Indonesia Chases Volvo, Renault Investment in Electric Vehicles
The government has asked Renault and Volvo to consider building factories or assembly units in Southeast Asia’s largest market for cars, as it eyes production of 750,000 electric vehicles by 2030, said Harjanto, director general of metal, machinery, transportation and electronics at the industry ministry. The country’s total vehicle production is seen more than doubling to 3 million units during the period, he said.
President Joko "Widodo" Widodo has promised tax incentives to draw foreign investment in electric vehicles while also making it expensive to own fossil fuel-powered automobiles to save the country about 798 trillion rupiah ($56 billion) from reducing dependence and imports of crude oil. While Hyundai Motor and Volkswagen have shown interest in manufacturing electric vehicles, a consortium of Chinese and Indonesian companies is already building a battery plant, according to Industry Minister Airlangga Hartarto.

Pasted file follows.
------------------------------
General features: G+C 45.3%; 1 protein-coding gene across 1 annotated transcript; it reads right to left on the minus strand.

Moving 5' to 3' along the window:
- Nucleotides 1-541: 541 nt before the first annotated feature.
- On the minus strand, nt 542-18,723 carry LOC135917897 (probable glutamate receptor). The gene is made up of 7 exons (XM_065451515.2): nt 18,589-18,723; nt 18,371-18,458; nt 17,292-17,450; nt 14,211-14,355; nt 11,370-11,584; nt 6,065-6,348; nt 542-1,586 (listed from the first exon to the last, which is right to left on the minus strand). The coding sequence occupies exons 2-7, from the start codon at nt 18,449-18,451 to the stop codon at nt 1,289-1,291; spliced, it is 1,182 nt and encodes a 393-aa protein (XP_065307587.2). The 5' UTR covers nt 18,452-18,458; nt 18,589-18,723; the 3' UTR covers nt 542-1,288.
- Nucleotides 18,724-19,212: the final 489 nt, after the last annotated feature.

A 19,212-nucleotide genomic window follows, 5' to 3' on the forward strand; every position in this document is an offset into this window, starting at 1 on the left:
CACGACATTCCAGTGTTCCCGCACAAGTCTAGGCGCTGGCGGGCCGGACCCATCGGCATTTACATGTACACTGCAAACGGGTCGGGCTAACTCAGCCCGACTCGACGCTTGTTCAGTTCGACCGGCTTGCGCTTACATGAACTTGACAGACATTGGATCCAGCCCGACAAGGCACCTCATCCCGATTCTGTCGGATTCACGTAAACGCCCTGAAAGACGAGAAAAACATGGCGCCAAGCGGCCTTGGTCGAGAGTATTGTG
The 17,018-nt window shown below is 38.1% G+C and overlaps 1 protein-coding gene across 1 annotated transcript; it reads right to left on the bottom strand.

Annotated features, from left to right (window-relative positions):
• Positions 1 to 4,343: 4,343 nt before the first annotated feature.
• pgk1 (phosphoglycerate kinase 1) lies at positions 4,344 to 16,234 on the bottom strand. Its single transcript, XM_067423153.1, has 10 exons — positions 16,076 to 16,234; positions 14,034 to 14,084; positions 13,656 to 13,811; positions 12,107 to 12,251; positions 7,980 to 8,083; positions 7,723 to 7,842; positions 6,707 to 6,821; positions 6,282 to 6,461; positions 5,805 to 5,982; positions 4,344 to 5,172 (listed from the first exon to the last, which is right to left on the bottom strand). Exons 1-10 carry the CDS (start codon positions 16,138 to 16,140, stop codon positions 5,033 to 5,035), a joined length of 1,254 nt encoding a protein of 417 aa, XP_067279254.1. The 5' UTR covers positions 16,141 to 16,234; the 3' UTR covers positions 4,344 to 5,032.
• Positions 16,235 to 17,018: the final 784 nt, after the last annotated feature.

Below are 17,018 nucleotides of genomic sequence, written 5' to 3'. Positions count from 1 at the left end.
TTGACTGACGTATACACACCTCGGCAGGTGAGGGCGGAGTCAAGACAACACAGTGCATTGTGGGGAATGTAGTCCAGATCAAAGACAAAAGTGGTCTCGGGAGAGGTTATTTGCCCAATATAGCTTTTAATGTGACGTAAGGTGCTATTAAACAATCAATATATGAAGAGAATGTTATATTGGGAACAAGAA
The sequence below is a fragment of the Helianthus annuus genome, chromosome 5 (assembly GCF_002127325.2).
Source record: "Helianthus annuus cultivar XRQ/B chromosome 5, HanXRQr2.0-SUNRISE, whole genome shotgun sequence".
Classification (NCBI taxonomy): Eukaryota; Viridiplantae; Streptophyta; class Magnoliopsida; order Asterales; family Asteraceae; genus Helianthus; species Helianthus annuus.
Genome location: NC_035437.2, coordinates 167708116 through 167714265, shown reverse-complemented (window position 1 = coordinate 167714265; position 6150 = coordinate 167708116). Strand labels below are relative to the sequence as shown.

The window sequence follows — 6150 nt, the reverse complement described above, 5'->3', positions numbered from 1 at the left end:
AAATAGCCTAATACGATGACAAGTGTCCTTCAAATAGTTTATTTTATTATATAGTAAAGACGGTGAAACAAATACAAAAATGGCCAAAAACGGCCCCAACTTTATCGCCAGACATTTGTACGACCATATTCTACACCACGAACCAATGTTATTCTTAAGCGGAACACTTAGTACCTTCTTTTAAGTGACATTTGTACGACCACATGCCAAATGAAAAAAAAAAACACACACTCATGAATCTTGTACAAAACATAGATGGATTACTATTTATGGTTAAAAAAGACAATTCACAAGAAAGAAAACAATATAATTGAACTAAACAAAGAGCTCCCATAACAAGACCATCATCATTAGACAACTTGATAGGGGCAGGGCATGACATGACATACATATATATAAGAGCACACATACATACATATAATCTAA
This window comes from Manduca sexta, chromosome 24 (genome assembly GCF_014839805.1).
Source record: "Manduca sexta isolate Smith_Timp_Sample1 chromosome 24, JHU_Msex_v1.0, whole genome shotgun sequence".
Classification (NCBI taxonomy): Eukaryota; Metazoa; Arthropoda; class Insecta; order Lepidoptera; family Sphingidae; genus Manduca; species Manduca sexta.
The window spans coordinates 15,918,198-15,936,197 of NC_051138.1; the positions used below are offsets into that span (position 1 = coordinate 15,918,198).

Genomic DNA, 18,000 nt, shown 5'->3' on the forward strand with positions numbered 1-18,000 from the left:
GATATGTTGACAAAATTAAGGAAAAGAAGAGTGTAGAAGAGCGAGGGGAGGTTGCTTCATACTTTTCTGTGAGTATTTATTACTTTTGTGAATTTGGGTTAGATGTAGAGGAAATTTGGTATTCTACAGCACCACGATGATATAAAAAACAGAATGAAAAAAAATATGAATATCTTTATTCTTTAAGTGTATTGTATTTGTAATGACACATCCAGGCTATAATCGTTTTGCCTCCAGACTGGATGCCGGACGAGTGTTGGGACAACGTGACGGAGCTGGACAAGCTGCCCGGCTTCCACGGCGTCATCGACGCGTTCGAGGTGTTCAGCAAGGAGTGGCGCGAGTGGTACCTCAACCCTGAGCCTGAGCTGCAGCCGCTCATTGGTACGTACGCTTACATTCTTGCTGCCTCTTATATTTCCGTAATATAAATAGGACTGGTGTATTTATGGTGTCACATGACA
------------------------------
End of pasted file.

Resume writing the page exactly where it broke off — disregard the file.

Abundant reserves of nickel ore, a key raw material in electric batteries, is an advantage Indonesia wants to tap for developing its electric vehicle industry and one company has started work on producing raw materials for electric batteries, Harjanto said. Once a battery production facility is in place, it would be easy to draw vehicle manufacturers, he said.
PT Pertamina, Indonesia’s state-owned energy company, has announced plans to begin electric battery production, while PT Blue Bird will start adding electric cars to its taxi fleet from this year.
Indonesia expects the establishment of an electric vehicles industry to boost its sagging exports, Harjanto said. The signing of a free-trade agreement with Australia in March will allow the country to export the vehicles duty free, he said.